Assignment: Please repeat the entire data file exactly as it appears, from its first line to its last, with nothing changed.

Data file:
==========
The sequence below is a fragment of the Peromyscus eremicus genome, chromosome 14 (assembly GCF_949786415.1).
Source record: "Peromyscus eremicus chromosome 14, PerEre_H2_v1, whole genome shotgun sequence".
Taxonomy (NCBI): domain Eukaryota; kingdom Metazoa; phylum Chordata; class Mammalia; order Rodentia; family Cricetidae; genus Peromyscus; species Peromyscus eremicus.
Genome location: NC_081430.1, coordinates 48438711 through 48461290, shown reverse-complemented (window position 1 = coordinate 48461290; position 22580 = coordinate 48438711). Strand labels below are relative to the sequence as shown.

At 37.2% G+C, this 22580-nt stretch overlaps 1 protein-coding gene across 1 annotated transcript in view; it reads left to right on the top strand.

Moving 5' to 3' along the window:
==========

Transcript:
The sequence below is a fragment of the Peromyscus eremicus genome, chromosome 14 (assembly GCF_949786415.1).
Source record: "Peromyscus eremicus chromosome 14, PerEre_H2_v1, whole genome shotgun sequence".
Taxonomy (NCBI): domain Eukaryota; kingdom Metazoa; phylum Chordata; class Mammalia; order Rodentia; family Cricetidae; genus Peromyscus; species Peromyscus eremicus.
Genome location: NC_081430.1, coordinates 48438711 through 48461290, shown reverse-complemented (window position 1 = coordinate 48461290; position 22580 = coordinate 48438711). Strand labels below are relative to the sequence as shown.

At 37.2% G+C, this 22580-nt stretch overlaps 1 protein-coding gene across 1 annotated transcript in view; it reads left to right on the top strand.

Moving 5' to 3' along the window: